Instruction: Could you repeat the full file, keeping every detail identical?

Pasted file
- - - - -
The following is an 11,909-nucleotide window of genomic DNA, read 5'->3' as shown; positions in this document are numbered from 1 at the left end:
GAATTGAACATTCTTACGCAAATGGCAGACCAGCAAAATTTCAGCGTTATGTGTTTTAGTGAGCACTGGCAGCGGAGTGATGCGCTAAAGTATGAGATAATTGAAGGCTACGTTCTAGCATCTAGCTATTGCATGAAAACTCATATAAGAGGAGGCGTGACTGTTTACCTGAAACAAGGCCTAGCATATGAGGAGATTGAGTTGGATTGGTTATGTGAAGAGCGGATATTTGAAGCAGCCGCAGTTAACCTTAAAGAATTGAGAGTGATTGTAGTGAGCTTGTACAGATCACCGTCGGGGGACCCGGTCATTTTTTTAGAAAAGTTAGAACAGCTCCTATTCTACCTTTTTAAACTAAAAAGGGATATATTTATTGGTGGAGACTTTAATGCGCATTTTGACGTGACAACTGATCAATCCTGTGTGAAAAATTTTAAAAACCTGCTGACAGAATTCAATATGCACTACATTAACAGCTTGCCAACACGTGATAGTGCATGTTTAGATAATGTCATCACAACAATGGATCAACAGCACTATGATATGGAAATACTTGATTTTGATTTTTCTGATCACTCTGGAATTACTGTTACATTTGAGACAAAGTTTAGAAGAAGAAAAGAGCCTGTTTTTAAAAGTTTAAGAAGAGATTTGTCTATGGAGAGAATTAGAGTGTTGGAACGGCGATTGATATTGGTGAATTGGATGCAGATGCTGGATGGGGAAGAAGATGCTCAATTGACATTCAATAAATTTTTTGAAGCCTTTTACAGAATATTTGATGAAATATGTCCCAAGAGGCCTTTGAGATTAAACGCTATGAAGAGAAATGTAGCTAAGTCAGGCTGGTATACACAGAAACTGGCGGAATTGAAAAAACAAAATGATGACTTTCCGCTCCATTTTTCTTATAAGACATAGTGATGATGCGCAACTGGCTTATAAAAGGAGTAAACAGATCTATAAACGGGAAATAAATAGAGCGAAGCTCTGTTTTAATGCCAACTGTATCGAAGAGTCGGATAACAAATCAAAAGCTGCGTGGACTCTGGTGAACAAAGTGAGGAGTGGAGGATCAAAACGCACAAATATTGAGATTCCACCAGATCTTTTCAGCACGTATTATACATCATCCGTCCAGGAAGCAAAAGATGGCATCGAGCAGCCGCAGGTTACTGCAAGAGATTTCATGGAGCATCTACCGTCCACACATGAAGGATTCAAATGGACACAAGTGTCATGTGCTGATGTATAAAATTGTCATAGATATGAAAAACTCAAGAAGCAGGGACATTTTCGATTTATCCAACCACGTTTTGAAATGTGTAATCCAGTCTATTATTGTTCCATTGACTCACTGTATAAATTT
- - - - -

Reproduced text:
The following is an 11,909-nucleotide window of genomic DNA, read 5'->3' as shown; positions in this document are numbered from 1 at the left end:
GAATTGAACATTCTTACGCAAATGGCAGACCAGCAAAATTTCAGCGTTATGTGTTTTAGTGAGCACTGGCAGCGGAGTGATGCGCTAAAGTATGAGATAATTGAAGGCTACGTTCTAGCATCTAGCTATTGCATGAAAACTCATATAAGAGGAGGCGTGACTGTTTACCTGAAACAAGGCCTAGCATATGAGGAGATTGAGTTGGATTGGTTATGTGAAGAGCGGATATTTGAAGCAGCCGCAGTTAACCTTAAAGAATTGAGAGTGATTGTAGTGAGCTTGTACAGATCACCGTCGGGGGACCCGGTCATTTTTTTAGAAAAGTTAGAACAGCTCCTATTCTACCTTTTTAAACTAAAAAGGGATATATTTATTGGTGGAGACTTTAATGCGCATTTTGACGTGACAACTGATCAATCCTGTGTGAAAAATTTTAAAAACCTGCTGACAGAATTCAATATGCACTACATTAACAGCTTGCCAACACGTGATAGTGCATGTTTAGATAATGTCATCACAACAATGGATCAACAGCACTATGATATGGAAATACTTGATTTTGATTTTTCTGATCACTCTGGAATTACTGTTACATTTGAGACAAAGTTTAGAAGAAGAAAAGAGCCTGTTTTTAAAAGTTTAAGAAGAGATTTGTCTATGGAGAGAATTAGAGTGTTGGAACGGCGATTGATATTGGTGAATTGGATGCAGATGCTGGATGGGGAAGAAGATGCTCAATTGACATTCAATAAATTTTTTGAAGCCTTTTACAGAATATTTGATGAAATATGTCCCAAGAGGCCTTTGAGATTAAACGCTATGAAGAGAAATGTAGCTAAGTCAGGCTGGTATACACAGAAACTGGCGGAATTGAAAAAACAAAATGATGACTTTCCGCTCCATTTTTCTTATAAGACATAGTGATGATGCGCAACTGGCTTATAAAAGGAGTAAACAGATCTATAAACGGGAAATAAATAGAGCGAAGCTCTGTTTTAATGCCAACTGTATCGAAGAGTCGGATAACAAATCAAAAGCTGCGTGGACTCTGGTGAACAAAGTGAGGAGTGGAGGATCAAAACGCACAAATATTGAGATTCCACCAGATCTTTTCAGCACGTATTATACATCATCCGTCCAGGAAGCAAAAGATGGCATCGAGCAGCCGCAGGTTACTGCAAGAGATTTCATGGAGCATCTACCGTCCACACATGAAGGATTCAAATGGACACAAGTGTCATGTGCTGATGTATAAAATTGTCATAGATATGAAAAACTCAAGAAGCAGGGACATTTTCGATTTATCCAACCACGTTTTGAAATGTGTAATCCAGTCTATTATTGTTCCATTGACTCACTGTATAAATTT